PSYCHOLOGY OF SAFETY: Emotional healing
April 1, 2008
It is suffering that propels us from the quiet shores of everyday life into the turbulent sea in which real growth occurs. â€” Kathleen A. Brehony
Whenever I travel and tell someone I teach at Virginia Tech (VT), I get the predictable question, “How are the students, faculty and staff doing?” My ISHN article last June reviewed the events and personal reactions following the mass killing at VT that took the lives of 27 students and 5 professors, while injuring 29 more on April 16, 2007.
Many on our campus are still struggling with negative emotions. Some tell me they’re sick of the media attention; others tell me they’re sad and still grieving in the midst of a culture that can’t understand. I even hear anger from some students and faculty who claim the campus slogans, “We will prevail” and “We will never forget” reflect only surface talk, putting more focus on the event than the people involved, thereby impeding a deeper healing process.
These reactions are negative and imply a need for emotional healing. They call for more resilience. Resilient individuals feel the same distress and sadness experienced by others, but they are able to rebound and resume their prior lifestyle. How do they do this?
Allow me to review six evidence-based coping strategies for developing emotional resilience. I learned these from the profound book, “After the Darkest Hour: How Suffering Begins the Journey to Wisdom,” authored by Dr. Kathleen A. Brehony, a graduate of our clinical psychology program.
On the 16th of this month all classes on our campus will be cancelled. Various events will represent the official university commemoration of “A Day of Remembrance,” and will be devoted to emotional healing. Thus, this review is timely and relevant for our university community. Since negative emotional events are experienced by everyone and the distress can put people at risk for unintentional injury, the following suggestions are relevant for every reader of ISHN.
1 Consider the Big PictureDr. Brehony reminds us, “Our lives are a mere blip on the radar screen of the universe” (p.168). She advises us to see our pain within the context of the big picture and realize we all “exist in spiraling cycles of blessings and pain” (p.167), and our suffering will not last forever. With patience and a larger and longer viewpoint, we know better times will come.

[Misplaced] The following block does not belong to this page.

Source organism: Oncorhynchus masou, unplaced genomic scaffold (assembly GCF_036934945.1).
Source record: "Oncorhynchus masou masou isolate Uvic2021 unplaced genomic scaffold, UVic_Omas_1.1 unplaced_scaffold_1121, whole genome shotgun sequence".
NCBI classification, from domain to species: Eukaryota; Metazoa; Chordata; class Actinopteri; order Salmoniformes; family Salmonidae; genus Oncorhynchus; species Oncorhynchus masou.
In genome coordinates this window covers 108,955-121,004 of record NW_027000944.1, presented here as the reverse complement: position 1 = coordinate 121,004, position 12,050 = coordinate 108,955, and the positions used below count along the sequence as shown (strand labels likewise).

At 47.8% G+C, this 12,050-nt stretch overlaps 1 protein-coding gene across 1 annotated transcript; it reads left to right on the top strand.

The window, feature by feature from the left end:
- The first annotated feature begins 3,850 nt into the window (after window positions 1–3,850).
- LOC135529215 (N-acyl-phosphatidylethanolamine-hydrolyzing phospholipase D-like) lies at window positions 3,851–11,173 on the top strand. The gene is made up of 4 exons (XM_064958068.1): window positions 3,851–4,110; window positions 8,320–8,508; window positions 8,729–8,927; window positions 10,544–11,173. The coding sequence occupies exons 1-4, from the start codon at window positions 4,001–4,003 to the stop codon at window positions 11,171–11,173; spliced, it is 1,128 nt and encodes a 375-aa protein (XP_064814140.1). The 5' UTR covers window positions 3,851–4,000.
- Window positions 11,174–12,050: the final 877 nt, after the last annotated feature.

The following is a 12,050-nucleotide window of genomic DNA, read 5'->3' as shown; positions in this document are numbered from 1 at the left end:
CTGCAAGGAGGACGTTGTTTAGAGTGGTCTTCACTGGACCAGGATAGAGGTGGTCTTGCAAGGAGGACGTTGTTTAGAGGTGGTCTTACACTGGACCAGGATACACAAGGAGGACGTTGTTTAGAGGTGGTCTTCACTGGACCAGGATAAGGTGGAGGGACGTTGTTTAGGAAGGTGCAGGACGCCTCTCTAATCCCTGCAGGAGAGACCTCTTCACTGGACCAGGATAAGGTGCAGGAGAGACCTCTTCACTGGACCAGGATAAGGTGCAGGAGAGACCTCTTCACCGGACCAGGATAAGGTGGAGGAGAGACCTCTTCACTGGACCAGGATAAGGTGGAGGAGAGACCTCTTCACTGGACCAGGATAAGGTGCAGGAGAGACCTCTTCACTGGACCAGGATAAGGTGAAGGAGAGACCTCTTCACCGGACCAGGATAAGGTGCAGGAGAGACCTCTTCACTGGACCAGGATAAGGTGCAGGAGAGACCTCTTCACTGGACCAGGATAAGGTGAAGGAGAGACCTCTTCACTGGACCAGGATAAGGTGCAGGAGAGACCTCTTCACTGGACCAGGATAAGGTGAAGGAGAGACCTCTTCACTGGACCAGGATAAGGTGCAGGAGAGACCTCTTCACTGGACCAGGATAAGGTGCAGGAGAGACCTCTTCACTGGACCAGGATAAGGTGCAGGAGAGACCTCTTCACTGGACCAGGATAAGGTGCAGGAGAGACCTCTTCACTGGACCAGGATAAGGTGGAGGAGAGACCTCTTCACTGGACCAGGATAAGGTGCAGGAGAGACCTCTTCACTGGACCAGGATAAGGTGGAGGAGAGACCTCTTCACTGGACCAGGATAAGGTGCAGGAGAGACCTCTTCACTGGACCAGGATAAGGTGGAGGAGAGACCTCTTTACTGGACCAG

2 Find compassion and actively careDr. Brehony advises us to “consciously, willingly, open our hearts to another’s pain â€” not from pity or sentimentality, but with a deep desire for connection and relationship” (p.175). But true compassion comes when we use such empathy for others to fuel our motivation to help others â€” to actively care. From her research, Dr. Brehony concludes “people who help others are happier than those who don’t” (p.177).
3 Prevent self-imposed sufferingIndustrial injuries and fatalities are relevant here, reflecting the important mission of a safety leader â€” to help people prevent suffering from unintentional injury.
A person’s self-image is another source of preventable suffering. Much suffering can result from low self-esteem, including drug and alcohol abuse, delinquency and crime, teenage pregnancies, depression, suicide, free-floating anxiety, anorexia, and bulimia. Indeed, it’s been reported the VT killer had very low self-esteem and self-worth.
Dr. Brehony explains how a healthy self-image can be developed by: a) using visualization and self-talk to raise confidence and self-regard, b) forgiving yourself for your mistakes, c) setting more realistic goals, d) celebrating your strengths and accomplishments, and e) surrounding yourself with supportive and optimistic company.
4 Practice mindfulnessIn several ISHN columns (July-September 1999; July 2000; June 2004), I have discussed mindfulness as a critical approach to injury prevention. Dr. Brehony advocates being present-centered and immersed in the moment as a way to grow through our pain and suffering. Focusing our attention on the precious present, rather than worrying about the future, allows us to be truly compassionate toward others and to relish and appreciate the miracles of living. Mindfulness also enables personal grieving, which Dr. Brehony claims is key to emotional healing.
5 GrieveDr. Brehony discredits the slogans “time will heal all wounds” and “keep busy and don’t think about it” as credible advice for healing our negative emotions. Instead, give in to the pain, and let yourself feel it. She warns, “If the tears go unshed…the fear of their torment can continue until they are released” (p.206). Thus, it’s appropriate for our university community to link the slogan “Never Forget” with the tragic campus events on April 16, 2007. In our own private moments of reflection, we will never stop grieving for the losses suffered on that day. Acknowledging and honoring our sadness and mourning will enable awareness that we will never again be the same. We become mindful of a new “normal,” with reluctant acceptance but realization that life goes on.
6 Build relationshipsHere Dr. Brehony supports the concept of relationship building and belongingness, which I have advocated in prior ISHN articles as critical to cultivating an actively caring culture (e.g., January 1992; June 2006; December 2007). Substantial research documents the beneficial impact of social support on human performance, from enhancing motivation to engaging in a challenging task to facilitating recovery from physical illness and injury.
Dr. Brehony advises us to connect frequently with immediate family members, but also to create a family from friends. “Cultivate friendships with people you love and admire, the kind you can open your heart to even with a phone call at three o’clock in the morning” (p.213).